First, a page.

Marginal Revenue and Price Elasticity of Demand!

The concept of marginal revenue is closely related to price elasticity of demand. The word ‘margin’ always refers to anything extra. Therefore, marginal reve­nue is obtained by selling an extra unit of a com­modity (or service).

But a more accurate definition of marginal revenue goes as follows:

Marginal revenue is the rate of change in total rev­enue as output (sale) changes by one unit. In perfect competition, marginal revenue is al­ways equal to average revenue or price, because the firm can sell as much as it like at the going market Price.

So the firm is a price-taker. This is so be­cause the demand for the firm’s product is com­pletely elastic. The following one is a perfectly elastic demand curve. This is often used to depict the price and output behaviour of a firm under pure competition. Here dP/dQ = 0.

Therefore, the graphing of P in terms of Q in Figure 10.7, has a slope of zero. In other words, the demand curve is completely (perfectly) elastic. In fact, if Ep → ∝ the expression MR = P[1-(1/Ep)] reduces to MR = P.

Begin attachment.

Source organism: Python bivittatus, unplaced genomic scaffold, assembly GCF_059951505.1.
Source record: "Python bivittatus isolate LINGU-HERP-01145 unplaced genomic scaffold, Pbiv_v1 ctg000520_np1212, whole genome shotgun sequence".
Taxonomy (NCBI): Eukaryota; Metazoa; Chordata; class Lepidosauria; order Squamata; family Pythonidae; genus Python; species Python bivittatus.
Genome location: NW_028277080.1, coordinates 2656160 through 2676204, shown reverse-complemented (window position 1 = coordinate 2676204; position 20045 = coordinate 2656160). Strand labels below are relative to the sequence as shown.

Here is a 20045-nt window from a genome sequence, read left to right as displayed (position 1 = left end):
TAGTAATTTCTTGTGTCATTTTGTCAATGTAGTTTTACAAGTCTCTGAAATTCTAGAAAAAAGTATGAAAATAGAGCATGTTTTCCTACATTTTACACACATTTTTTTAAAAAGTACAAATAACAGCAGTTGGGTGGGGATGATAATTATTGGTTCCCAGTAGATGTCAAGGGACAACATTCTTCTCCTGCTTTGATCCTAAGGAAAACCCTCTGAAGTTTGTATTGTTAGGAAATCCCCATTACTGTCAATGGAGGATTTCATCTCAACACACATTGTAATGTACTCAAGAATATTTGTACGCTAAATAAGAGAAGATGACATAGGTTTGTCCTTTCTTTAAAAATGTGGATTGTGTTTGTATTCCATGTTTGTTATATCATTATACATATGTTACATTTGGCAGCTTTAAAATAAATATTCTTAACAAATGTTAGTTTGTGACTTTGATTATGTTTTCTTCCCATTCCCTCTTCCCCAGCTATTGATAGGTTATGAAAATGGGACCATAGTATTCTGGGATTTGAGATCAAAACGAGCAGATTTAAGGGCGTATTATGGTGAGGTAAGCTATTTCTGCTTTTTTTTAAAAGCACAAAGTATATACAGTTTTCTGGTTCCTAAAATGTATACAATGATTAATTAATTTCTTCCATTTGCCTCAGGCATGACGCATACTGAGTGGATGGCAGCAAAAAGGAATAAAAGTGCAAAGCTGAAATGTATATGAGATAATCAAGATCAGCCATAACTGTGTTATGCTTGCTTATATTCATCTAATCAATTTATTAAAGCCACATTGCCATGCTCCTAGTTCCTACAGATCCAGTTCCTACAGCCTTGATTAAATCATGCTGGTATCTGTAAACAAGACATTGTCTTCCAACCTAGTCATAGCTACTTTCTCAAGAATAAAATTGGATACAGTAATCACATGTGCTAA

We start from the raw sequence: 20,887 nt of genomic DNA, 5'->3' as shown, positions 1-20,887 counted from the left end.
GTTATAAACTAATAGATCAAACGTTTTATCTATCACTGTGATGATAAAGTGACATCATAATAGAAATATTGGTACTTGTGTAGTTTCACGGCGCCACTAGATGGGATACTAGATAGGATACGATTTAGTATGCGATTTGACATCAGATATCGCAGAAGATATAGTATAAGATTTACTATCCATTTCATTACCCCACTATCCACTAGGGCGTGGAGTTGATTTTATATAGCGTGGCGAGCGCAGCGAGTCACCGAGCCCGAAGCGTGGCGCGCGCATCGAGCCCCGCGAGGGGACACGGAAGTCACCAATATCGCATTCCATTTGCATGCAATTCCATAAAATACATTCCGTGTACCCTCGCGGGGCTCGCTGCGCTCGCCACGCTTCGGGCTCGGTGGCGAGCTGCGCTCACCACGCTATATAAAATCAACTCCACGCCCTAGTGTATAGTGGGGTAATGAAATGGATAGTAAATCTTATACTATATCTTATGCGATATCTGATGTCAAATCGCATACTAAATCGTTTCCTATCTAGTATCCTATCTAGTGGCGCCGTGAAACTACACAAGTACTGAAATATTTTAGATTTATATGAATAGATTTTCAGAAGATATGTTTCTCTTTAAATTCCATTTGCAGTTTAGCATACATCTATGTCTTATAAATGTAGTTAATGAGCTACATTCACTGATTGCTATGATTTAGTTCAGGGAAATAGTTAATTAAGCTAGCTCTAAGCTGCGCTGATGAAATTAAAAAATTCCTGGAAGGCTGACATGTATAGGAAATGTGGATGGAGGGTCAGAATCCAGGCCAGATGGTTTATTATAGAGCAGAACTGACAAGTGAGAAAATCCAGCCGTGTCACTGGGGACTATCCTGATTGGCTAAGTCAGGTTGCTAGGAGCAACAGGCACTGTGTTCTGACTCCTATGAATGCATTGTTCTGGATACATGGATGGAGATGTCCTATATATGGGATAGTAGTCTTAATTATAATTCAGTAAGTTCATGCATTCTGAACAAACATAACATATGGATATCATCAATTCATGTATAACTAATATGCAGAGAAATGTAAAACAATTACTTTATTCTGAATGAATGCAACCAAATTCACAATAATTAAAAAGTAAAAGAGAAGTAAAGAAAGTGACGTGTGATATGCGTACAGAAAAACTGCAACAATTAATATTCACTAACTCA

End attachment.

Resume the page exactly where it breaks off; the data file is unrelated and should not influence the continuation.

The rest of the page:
But in monopoly or imperfect competition, a firm is a price maker. Therefore, it has to reduce price to sell more. See Figure 10.8 which shows that the de­mand for the firm’s product is not completely (per­fectly) elastic.

As a result marginal revenue (MR) and average revenue (AR), both fall (when price is lowered). But MR falls faster than AR and the MR curve lies below the AR curve. See Figure 10.9 now. The explanation of the difference between price and marginal revenue is simple enough: in adding the last unit to sale quantity Q, the firm accepts a reduction of price for all the pre-marginal (Q-1) units.

For all markets other than purely competi­tive ones, the MR function is lower than the de­mand (or average revenue) functions for all units produced expect the first. In other words, MR is less than price. MR may be expressed as MR = dTR/dQ, where the dTR with respect to dQ is the first deriv­ative of the total revenue function.

MR can alternatively be expressed as: